I woke up in the middle of the night last Friday. Something sounded odd in the bathroom — a trickle of running water and an occasional mini-flush. I dark-walked my way into the loo, where it became obvious that, yes, the toilet was running. I flipped the handle a couple times (as one does) to no avail. So, back to bed I went, resolving to fool with it the next day.
Saturday morning, I lifted the tank lid to see what lurked below — and it wasn't pretty. There was a brick I'd put in there a couple years ago to reduce water consumption and forgotten about. It was covered in moss. At least, I hope it was moss. The bad news was that the flapper thing was soft, fleshy, and pink, and water was flowing around and under it, pretty much unimpeded. Meh.
This wasn't my first flapper-replacement rodeo, so I shut off the water to the potty, removed the gross, slippery flap, and put it in a plastic bag. Then it was off to Home Depot to buy a replacement. I found a nice shiny red one the same size as mine in the toilet aisle and proceeded to self-checkout, where I scanned the item, swiped my debit card, then headed home.
Installing the new flapper took three minutes, and the water stopped running immediately. Very satisfying. Feeling like a boss, I went to the kitchen for a fresh cup of coffee and opened my laptop to check the Book of Face.
The very first thing that greeted me was an advertisement for something called Tushy, a bidet device of some sort. The ad urged me to install a Tushy and "Join the Clean Butt Club." Wow.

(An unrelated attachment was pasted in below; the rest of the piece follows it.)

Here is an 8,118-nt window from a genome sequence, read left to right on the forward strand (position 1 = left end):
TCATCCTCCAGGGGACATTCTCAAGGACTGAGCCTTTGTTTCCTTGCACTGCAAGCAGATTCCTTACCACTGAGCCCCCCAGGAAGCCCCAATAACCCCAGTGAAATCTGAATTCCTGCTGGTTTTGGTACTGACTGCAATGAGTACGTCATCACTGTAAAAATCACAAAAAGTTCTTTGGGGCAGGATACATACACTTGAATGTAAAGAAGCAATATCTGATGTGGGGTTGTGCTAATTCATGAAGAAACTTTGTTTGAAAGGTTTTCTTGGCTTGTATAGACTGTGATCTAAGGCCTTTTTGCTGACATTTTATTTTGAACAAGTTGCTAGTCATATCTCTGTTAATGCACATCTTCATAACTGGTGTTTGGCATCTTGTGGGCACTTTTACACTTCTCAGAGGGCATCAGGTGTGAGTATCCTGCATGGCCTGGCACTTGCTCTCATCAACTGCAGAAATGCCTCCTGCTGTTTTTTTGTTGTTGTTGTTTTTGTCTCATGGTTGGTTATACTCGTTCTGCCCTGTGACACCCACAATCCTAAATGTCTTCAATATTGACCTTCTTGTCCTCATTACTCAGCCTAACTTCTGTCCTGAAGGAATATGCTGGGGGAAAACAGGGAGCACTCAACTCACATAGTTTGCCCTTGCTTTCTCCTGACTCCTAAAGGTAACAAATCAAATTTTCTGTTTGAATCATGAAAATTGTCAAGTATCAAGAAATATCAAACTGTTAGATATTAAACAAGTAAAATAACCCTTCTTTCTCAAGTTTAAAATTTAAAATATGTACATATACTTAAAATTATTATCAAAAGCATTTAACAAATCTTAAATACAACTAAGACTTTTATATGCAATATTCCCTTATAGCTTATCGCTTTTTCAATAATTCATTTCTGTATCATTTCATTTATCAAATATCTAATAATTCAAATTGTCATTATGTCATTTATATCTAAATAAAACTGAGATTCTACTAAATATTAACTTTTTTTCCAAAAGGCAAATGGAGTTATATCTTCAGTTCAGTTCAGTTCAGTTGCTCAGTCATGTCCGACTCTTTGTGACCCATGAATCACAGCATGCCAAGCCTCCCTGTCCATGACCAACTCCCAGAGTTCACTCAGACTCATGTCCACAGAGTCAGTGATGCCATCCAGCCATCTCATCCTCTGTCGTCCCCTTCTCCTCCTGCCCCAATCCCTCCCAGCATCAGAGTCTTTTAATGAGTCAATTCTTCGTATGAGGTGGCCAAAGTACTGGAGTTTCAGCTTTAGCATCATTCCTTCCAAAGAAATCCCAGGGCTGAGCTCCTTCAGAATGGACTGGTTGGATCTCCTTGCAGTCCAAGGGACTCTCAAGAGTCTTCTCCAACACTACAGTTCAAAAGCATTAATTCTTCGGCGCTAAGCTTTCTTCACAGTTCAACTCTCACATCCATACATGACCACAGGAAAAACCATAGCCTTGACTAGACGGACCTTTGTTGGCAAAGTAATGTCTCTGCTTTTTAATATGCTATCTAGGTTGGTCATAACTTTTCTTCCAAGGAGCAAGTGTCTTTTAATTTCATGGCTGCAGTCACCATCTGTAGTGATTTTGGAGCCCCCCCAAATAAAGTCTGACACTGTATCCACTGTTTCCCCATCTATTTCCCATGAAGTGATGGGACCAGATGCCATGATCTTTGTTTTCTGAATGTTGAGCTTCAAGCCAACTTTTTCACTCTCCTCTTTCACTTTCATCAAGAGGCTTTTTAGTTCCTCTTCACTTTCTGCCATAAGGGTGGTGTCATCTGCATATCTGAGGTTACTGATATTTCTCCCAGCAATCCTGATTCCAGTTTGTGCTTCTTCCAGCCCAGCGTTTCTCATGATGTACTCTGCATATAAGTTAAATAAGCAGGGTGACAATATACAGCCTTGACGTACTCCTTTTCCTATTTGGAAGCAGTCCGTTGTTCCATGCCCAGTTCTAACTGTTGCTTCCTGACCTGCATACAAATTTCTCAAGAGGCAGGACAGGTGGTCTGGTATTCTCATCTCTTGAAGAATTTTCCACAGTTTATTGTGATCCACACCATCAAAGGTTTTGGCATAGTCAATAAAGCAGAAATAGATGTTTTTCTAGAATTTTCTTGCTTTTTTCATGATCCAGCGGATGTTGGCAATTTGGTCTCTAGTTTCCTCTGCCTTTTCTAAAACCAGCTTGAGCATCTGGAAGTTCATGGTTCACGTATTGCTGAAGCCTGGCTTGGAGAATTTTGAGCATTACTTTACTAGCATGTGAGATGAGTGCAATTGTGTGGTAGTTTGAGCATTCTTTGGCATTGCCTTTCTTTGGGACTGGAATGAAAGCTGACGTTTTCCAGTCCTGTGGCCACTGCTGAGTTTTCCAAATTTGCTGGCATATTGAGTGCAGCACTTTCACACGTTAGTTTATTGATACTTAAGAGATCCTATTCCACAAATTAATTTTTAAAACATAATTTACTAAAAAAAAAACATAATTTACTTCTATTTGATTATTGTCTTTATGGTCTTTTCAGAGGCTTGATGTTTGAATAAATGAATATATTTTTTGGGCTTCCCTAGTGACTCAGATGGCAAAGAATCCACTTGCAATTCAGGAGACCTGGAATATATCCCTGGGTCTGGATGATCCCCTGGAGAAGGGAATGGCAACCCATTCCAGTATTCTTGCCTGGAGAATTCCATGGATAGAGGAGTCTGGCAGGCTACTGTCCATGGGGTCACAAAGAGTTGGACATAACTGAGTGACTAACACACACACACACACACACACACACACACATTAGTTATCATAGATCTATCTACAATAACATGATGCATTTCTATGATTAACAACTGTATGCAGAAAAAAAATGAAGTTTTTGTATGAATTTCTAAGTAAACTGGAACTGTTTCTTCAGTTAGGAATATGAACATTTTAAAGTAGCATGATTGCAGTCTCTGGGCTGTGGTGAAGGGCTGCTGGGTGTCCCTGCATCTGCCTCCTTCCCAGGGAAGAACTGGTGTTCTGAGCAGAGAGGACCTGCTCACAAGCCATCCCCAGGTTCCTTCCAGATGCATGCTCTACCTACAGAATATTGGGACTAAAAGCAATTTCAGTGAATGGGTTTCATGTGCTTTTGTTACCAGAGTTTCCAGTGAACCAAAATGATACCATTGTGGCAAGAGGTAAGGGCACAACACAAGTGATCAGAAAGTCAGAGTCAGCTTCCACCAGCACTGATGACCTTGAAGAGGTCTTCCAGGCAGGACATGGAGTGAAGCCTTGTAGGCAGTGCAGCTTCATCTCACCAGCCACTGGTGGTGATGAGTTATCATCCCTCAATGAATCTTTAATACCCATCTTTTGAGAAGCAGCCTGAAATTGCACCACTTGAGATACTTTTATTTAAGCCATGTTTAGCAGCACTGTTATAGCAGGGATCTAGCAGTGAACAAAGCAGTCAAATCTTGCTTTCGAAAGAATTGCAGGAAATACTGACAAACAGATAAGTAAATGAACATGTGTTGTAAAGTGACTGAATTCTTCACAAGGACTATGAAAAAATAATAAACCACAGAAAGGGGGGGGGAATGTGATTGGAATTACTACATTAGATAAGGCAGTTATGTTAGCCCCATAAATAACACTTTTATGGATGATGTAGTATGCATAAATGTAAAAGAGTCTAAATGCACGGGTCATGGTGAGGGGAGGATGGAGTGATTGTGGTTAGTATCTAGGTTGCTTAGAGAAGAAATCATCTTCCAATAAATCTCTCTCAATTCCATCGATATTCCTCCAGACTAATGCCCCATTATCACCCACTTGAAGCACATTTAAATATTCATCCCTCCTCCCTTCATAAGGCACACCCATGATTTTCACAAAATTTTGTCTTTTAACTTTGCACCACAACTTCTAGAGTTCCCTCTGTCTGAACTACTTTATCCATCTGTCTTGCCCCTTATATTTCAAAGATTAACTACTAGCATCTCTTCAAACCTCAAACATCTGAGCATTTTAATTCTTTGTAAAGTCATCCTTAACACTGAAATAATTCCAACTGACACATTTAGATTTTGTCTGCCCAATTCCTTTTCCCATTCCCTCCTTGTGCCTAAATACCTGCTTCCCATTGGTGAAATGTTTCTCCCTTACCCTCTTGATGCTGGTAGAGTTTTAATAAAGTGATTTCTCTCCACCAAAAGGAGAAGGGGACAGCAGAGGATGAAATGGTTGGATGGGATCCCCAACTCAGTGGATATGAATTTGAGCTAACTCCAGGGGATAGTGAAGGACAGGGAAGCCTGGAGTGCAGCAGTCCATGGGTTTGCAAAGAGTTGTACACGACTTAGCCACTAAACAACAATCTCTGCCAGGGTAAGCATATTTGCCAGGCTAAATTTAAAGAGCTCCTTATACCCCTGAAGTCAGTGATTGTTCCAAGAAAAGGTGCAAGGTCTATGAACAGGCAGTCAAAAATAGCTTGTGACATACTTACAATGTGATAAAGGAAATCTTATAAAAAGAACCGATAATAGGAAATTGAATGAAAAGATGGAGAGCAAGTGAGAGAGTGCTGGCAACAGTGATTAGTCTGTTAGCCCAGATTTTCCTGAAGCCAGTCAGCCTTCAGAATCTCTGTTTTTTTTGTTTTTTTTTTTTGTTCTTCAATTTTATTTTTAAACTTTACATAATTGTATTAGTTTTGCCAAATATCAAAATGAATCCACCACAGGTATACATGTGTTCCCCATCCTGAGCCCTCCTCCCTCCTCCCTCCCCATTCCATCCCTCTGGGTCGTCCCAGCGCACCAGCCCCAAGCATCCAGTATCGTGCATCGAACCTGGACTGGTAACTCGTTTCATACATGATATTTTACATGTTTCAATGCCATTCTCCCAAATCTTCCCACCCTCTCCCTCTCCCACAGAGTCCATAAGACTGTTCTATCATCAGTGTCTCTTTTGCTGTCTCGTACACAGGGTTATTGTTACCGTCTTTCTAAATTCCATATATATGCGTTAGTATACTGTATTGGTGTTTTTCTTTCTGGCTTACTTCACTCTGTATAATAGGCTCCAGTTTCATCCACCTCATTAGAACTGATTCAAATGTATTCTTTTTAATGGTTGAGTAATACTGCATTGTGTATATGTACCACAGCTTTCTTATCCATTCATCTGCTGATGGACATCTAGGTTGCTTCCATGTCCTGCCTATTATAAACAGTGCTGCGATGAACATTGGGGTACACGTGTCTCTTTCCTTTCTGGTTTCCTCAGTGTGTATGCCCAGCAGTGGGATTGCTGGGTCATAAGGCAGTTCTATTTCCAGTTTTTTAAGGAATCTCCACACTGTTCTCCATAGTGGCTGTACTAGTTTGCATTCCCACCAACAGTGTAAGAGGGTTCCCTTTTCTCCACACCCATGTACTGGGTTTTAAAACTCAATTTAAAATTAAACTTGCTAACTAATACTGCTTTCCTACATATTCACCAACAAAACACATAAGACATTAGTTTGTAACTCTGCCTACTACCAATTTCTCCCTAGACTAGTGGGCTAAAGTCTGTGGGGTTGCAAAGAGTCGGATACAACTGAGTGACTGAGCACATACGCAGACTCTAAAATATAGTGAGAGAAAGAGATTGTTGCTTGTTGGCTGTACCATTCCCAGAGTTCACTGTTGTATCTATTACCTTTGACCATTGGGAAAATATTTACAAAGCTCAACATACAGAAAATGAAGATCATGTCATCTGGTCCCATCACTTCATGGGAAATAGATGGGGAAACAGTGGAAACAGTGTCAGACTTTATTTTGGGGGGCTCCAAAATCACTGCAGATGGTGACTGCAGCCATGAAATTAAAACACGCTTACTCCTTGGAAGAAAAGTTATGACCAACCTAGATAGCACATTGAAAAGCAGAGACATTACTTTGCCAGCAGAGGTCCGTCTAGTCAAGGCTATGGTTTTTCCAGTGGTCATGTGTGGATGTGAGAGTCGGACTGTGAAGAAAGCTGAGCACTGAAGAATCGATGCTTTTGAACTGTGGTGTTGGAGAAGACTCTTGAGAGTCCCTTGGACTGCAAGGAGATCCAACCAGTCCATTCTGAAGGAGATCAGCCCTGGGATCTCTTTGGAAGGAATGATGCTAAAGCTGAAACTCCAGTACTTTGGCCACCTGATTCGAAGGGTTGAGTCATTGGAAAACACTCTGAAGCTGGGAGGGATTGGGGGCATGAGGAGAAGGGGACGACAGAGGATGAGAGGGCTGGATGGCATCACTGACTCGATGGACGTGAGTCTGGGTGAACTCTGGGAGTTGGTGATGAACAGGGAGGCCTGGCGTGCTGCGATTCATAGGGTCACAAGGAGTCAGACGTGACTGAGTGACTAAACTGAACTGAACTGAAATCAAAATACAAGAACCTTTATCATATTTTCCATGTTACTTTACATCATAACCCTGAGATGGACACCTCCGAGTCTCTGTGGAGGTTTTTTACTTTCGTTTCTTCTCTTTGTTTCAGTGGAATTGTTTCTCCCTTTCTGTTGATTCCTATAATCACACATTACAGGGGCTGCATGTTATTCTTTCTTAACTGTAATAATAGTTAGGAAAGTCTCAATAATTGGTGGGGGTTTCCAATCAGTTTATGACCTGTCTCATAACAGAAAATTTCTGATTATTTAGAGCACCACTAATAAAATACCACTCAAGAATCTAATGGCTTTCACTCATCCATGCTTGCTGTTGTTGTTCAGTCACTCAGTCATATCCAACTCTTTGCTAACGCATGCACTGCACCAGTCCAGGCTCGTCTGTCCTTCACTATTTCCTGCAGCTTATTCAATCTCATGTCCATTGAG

In the 15 minutes since my trip to Home Depot, my flapper purchase had apparently put me in a special, cyber sub-group of "people who repair their own toilets," and that information had been transmitted into the corporate maw of Big Toilet, which saw me as an excellent potential customer, since I so enjoyed messing about in potties.
It was sort of shocking, though I should be used to it by now — as we all should be. We are the consumers — and the product. Our information, our location, and our purchase data is being mined and sold in hundreds of ways. As we drive around, Google geo-fencing alerts marketers that we parked in front of, say, a furniture store. Then, when we next check social media — voila! — an ad for a dining room set appears.
Those giant smart TVs, which seem like such a bargain at $499, are constantly transmitting our viewing data — to be sold to marketers who are interested in knowing who's watching The Rachel Maddow Show or The Big Bang Theory or Dr. Pimple Popper, so as to send us micro-targeted ad messages.
A recent article on the tech site Motherboard detailed how phone providers such as Sprint, AT&T, and T-Mobile are selling geo-location services to just about any company that wants to buy them, including bounty hunters and bill collectors. At least one company, called Microbilt, is selling phone geo-location services with little oversight to a spread of private industries ranging from car salesmen and property managers to bail bondsmen, according to company documents obtained by Motherboard.
It doesn't stop there. Nearly every website we visit collects and sells information about our browsing habits, as do social media sites such as Facebook, Twitter, Instagram, and even those sites you'd prefer not to talk about. If you casually search on Amazon for sunglasses, be prepared to be besieged for the next few days by ads for sunglasses. Marketers want to get you while you're in the mood to buy.
If you've got a smart phone, a smart TV, a smart car, or a computer hooked to the Internet, it's best to proceed under the assumption that absolutely nothing you do is going unmonitored — including buying a flapper for your toilet.
Tempting as it was, I did not buy a Tushy or join the Clean Butt Club, but I researched it a little. The first rule of Clean Butt Club is, unsurprisingly, You Don't Talk About Clean Butt Club. The second rule is There Is No Secret Handshake.